The hard-wired connection of line voltage to electronic security equipment is the demarcation point for many low voltage, security and network installers.
Many states require individuals who install low voltage wiring and equipment to get a license. Yet other states will mandate certification with a recognized security training curriculum. Where a license is required, knowledge of the NEC is a requisite.
Whichever is your state, or whatever is your state of mind; it seems that acquiring as much knowledge as possible would be a good idea.
One avenue to acquiring a familiarity with the portions of the NEC with pertain to low voltage is a self-training course entitled “Understanding NEC Requirements for Limited Energy & Communications System” published by legendary code expert and trainer Mike Holt. Mike Holt’s articles on the NEC also appear in the trade press and on-line. It is based on the 2011 NEC. The NEC is revised every 3 years and the last revision is 2011, with the next 2014.
The book covers:
- Article 90 INTRODUCTION TO THE NATIONAL ELECTRIC CODE
- Article 300 WIRING METHODS
- Article 725 REMOTE-CONTROL, SIGNALING, AND POWER-LIMITED CIRCUITS
- Article 760 FIRE ALARM SYSTEMS
- Article 770 OPTICAL FIBER CABLES AND RACEWAYS
- Article 800 COMMUNICATIONS CIRCUITS
- Article 810 RADIO AND TELEVISION EQUIPMENT
- Article 820 COMMUNITY ANTENNA TELEVISION (CATV) AND RADIO DISTRIBUTION SYSTEMS
The text comes with loads of test quizzes so you can determine of you’ve absorbed the lessons, and also help you to prepare if a licensing exam in your professional future
Mike Holt Enterprises is a family- run business that specializes in training products for the electrical industry. Their commitment is to serve the needs of the Electrical Professional. This is their sole focus and they are the top publisher in the industry that strictly focuses on Electrical Education. One important factor for this success is Mike Holt’s ability to break extremely technical concepts down into an illustrated format while also focusing in on the most essential elements of those rules.
Belynda Holt Pinto, COO, put it this way. “We are dedicated to changing people’s lives through electrical education.”
For more information, visit www.mikeholt.com.
Beside the National Electric Code, the NFPA (National Fire Protection Association) also publishes standards used by the electronic security industry:
NFPA 80 The Standard for Fire Doors and Other Opening Protectives regulates the installation and maintenance of openings in walls, floors and ceilings against the spread of fire & smoke within, into or out of buildings. These basic guidelines for fire rated doors, and doors in the path of egress provide the rules AHJ enforce and the levels of safety to which we aspire. The most recent version was published in 2010.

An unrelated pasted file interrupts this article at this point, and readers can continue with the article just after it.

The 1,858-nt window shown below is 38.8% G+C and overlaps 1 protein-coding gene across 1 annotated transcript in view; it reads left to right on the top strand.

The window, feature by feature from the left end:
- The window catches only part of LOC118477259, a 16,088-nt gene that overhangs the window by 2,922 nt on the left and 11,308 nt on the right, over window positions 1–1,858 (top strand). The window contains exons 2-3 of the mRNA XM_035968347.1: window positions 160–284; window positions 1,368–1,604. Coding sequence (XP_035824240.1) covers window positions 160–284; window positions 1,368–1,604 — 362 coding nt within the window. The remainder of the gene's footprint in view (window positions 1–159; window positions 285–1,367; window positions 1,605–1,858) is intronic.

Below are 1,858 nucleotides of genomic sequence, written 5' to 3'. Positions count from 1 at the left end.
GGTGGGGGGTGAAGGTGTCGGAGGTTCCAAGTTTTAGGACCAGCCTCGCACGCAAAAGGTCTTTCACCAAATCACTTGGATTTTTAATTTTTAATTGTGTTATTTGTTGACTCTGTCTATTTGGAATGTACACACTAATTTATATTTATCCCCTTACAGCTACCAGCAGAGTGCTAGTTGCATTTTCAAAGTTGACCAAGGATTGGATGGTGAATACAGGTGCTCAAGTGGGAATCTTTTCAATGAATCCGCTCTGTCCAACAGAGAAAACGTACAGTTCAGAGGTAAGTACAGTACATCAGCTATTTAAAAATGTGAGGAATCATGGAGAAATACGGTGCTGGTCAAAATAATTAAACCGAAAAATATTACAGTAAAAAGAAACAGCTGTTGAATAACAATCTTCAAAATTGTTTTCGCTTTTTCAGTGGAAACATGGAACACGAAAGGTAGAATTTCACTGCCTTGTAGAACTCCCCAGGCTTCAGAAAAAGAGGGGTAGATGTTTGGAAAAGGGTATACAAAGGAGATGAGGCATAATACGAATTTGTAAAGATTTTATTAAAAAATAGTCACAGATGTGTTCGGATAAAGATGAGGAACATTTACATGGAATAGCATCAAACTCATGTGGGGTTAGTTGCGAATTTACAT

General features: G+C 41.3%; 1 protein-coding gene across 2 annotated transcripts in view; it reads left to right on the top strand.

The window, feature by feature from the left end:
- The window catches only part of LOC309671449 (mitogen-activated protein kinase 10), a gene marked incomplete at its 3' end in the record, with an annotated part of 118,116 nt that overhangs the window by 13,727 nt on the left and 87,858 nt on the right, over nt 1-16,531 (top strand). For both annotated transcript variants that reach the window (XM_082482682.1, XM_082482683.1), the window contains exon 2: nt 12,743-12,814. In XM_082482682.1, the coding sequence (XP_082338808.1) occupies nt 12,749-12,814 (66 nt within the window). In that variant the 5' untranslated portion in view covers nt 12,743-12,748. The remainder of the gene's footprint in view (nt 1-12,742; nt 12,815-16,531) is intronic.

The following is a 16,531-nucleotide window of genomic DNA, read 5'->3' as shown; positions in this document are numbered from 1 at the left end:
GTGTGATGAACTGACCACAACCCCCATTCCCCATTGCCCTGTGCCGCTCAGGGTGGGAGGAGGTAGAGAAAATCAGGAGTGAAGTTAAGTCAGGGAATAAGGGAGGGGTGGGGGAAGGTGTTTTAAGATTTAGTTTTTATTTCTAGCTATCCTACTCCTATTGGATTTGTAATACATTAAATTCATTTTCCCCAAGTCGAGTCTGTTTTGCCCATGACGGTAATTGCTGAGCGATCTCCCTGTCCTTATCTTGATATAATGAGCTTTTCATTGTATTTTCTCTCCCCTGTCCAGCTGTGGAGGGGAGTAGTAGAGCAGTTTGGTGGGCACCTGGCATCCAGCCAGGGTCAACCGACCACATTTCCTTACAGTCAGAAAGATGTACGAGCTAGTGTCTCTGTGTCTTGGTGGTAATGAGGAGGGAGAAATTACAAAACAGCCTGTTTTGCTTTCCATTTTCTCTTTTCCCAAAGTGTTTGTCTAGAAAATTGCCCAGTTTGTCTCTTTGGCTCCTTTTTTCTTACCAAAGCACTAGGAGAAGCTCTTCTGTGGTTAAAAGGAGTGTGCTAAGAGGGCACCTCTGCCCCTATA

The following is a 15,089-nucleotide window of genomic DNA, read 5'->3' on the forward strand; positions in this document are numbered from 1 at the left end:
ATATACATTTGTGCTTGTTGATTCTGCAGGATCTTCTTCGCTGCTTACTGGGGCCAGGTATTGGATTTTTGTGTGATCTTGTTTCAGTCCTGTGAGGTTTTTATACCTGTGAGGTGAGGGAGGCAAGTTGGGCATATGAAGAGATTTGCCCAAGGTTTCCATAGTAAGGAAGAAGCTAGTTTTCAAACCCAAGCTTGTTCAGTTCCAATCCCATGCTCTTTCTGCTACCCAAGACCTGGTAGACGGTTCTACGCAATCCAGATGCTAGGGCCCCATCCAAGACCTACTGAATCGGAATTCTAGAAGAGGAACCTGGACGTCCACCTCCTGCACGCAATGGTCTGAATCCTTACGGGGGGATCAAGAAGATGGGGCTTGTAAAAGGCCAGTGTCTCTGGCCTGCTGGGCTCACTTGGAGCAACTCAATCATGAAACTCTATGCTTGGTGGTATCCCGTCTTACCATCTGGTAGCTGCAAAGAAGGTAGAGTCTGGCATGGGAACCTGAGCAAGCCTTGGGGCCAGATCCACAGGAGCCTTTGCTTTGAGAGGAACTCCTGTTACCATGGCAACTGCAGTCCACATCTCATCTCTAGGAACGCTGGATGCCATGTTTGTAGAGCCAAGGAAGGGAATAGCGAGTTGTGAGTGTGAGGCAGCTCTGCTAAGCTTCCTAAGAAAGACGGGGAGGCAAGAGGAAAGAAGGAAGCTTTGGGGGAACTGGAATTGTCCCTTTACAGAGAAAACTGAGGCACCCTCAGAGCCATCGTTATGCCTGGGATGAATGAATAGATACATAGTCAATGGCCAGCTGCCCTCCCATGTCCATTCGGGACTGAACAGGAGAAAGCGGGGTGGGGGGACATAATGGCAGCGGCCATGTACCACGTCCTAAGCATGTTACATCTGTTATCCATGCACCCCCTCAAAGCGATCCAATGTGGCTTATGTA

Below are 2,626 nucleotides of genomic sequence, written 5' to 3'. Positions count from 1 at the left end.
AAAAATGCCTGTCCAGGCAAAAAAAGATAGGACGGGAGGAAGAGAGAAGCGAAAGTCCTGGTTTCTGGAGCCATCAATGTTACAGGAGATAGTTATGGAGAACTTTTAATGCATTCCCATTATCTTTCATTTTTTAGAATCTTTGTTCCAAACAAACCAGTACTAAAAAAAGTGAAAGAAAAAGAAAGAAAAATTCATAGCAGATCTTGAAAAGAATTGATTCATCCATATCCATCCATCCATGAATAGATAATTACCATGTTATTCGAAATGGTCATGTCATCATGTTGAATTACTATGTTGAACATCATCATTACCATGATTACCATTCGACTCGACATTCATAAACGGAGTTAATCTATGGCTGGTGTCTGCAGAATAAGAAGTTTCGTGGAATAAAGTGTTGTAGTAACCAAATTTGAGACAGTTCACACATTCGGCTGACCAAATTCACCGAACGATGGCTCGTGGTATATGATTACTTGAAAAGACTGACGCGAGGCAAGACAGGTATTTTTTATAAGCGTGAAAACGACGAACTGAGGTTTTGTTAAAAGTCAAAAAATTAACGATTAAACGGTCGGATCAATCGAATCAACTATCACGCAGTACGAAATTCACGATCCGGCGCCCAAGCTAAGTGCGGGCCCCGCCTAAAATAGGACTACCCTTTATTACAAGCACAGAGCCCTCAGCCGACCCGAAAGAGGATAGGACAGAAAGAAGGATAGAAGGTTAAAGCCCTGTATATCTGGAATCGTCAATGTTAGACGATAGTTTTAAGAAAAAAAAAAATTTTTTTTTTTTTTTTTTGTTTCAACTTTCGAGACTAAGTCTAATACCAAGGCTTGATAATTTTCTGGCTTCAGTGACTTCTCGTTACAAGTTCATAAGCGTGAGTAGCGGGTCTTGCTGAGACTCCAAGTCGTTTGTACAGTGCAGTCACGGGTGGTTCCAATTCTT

Life Safety Code
NFPA 101 (2009) The Life Safety Code addresses life safety from fire including smoke, fumes and panic, and identifies the minimum criteria for design of egress facilities.
Sections of NFPA 101 & NFPA 80 are devoted to specifics such as:
- Locks Latches & alarm devices
- Special Locking Arrangements
- Panic Hardware & Fire Exit Hardware
- Self-Closing devices
- The inspection of Door Openings
The Americans With Disabilities Act (ADA) is a civil rights law which ensures that equal access be provided for all citizens of the United States not only for those with disabilities but for the general public as well. Under Title III of the ADA, no individual may be discriminated against on the basis of disability with regards to the full and equal enjoyment of the goods, services, facilities, or accommodations of any place of public accommodation by any person who owns, leases (or leases to), or operates a place of public accommodation.
There are several factors you must consider to ensure an opening is ADA compliant.
- Latch requirements for an opening
- Characteristics of a clear opening (thresholds, height, width)
- Maneuvering Clearances
- Opening force requirements for an opening Obstacles for a manual door closer
- Closing speed requirements for a door
- Identify the need for an automated opening
- Minimum speed requirements for an auto operated door
UL 294 is a comprehensive standard developed by UL which is increasingly being adapted by manufacturers, architects and installers of electronic access control.
These requirements apply to the construction, performance, and operation of systems intended to regulate or control:
a) Entry into a protected area or a restricted area or
b) Access to or the use of a device(s) by electrical, electronic or mechanical means.
As is the case with most standards, UL294 references other existing standards, and seeks to establish definitions as well as safety and performance requirements helpful in designing access control components, installing access control systems, and evaluating the performance of the system once installed.
Make it your goal to familiarize yourself with these codes and standards. By knowing and understanding them, you limit your liability, better protect your customers, can be assured you are adhering to prevailing best practices, and by knowing the baseline requirements you can differentiate your company in the marketplace with systems designed to exceed the published minimums.